PwC Canada’s Consumer insights survey: The experience is pertinent to Canadian consumers ● Only 20% are likely to purchase groceries online in the next 12 months; ● 46% suggest they are comfortable accessing health care products or services online ; ● 31% of respondents aged 25-34 are planning to buy smart home appliances
Toronto–PwC Canada’s Consumer insights survey launched today and suggests that Canadian consumers are demanding far more from their favourite retail brands, engaging more with smart tech and want digital access to health care. One thousand Canadians took part in the survey that highlights how companies need to focus more attention on creating a strong return on experience (ROX) rather than just focusing more broadly on return on investment (ROI).
“Canadians want ease and convenience when shopping and they are using more technology to help them with decision-making. With more technology platforms aggregating data, retailers should tailor their offerings to make unique experiences for customers,” says Myles Gooding, National Retail Leader, PwC Canada. “With more brands selling through the multi-channel approach, it’s important for any company to offer a unique experience to its customers to create brand loyalty.”
When it comes to grocery shopping, the majority of Canadians (52%) want a seamless experience and find products easily in the story. However, only a third (32%) want quick and easy payment solutions including mobile and contactless payment. Micro-trips are the new norm, rather than doing one big shop during the week. Just over a quarter (26%) said they make “micro-trips” to grocery stores or supermarkets (i.e. in-store trips less than five minutes long) two to three times per week, 23% said weekly and 10% said daily or more. The report also indicates that only 20% of Canadians are likely to purchase groceries online.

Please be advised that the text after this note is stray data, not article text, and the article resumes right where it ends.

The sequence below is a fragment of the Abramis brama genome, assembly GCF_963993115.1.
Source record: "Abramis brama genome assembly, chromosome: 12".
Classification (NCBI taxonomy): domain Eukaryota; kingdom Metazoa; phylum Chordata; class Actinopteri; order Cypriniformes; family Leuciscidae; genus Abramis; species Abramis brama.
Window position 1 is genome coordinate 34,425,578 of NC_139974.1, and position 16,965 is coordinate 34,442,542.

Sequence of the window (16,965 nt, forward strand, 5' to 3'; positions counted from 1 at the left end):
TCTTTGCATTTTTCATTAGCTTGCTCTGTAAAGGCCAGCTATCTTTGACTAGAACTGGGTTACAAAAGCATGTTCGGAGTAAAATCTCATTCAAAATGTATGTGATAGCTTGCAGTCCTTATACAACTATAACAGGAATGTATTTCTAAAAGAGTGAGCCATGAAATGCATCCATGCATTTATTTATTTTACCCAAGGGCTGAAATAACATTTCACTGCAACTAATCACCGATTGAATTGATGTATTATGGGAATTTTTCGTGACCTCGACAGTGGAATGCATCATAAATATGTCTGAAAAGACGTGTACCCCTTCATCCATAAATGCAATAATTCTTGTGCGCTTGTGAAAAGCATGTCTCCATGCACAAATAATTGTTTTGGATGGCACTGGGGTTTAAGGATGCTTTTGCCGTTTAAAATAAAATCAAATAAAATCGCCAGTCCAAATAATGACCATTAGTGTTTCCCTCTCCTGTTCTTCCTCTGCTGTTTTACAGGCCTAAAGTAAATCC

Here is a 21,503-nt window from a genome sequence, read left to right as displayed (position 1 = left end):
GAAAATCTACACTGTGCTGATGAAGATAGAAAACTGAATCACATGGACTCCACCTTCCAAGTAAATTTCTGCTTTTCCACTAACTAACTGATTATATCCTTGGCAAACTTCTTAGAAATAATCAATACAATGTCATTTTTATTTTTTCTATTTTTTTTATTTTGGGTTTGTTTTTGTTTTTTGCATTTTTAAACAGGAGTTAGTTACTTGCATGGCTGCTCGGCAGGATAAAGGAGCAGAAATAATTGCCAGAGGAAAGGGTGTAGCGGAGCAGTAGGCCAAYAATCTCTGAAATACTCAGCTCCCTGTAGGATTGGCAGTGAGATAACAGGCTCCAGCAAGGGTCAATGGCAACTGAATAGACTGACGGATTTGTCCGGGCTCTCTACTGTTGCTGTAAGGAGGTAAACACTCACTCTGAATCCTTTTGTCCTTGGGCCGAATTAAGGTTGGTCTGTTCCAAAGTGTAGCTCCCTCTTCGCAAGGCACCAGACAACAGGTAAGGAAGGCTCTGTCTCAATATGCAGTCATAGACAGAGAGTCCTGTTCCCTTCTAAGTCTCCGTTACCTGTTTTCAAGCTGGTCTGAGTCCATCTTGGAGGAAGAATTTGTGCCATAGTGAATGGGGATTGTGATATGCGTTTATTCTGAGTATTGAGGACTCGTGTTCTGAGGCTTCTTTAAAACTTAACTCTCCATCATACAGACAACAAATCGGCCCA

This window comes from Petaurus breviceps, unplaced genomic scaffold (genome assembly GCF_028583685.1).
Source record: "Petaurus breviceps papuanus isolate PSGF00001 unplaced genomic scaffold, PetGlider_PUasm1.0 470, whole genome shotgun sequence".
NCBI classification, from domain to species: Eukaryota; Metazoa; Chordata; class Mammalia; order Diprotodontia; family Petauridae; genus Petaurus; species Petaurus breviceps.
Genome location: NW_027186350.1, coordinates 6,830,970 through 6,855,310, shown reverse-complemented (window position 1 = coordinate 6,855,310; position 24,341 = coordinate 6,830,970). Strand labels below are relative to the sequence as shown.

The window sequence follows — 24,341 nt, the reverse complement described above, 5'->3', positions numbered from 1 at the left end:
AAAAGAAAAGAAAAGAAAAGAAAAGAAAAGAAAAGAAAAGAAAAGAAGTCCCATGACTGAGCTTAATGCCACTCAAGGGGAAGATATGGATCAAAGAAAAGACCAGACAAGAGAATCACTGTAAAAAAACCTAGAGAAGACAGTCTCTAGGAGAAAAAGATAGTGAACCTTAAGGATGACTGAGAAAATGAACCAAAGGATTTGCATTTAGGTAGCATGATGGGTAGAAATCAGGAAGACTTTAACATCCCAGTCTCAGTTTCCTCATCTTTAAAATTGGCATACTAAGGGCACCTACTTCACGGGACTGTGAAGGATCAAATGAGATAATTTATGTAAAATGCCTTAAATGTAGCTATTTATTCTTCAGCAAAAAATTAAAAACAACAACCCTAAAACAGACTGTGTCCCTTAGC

Adoption of smart technology, including voice-enabled technology, continues to grow and evolve. Approximately half (52%) of respondents use smart technology to access information (current affairs and weather) and about one third (31%) to control other smart home devices. This rise in adoption provides many opportunities for retailers to drive personalized offerings and also change retail marketing by considering voice search (not just about a mobile friendly website anymore).
Canadians are also turning to technology to keep track of their health, in order to reduce wait times and have access to information in a timely manner. Nearly half (46%) of Canadian respondents said they’re somewhat comfortable accessing health care products or services from a company with an application that collates all of their health care information in one place.
While uptake on consumer apps in health care has been on the slower side to date, 32% of all Canadians surveyed said they use health care, wellness, fitness and medical applications on their phone, smartwatch or tablet. That number rose to 37% for those aged 25-34. In addition to exercise and diet monitoring, stress and sleep tracking apps were the most important for those aged 18–34. Fertility and period tracking were popular among the younger age group as well.
The report highlights a list of imperatives for companies to improve ROX, including understanding customers, treating data respectfully and fusing customer experience with employee experience. All imperatives can be found here. Download the report
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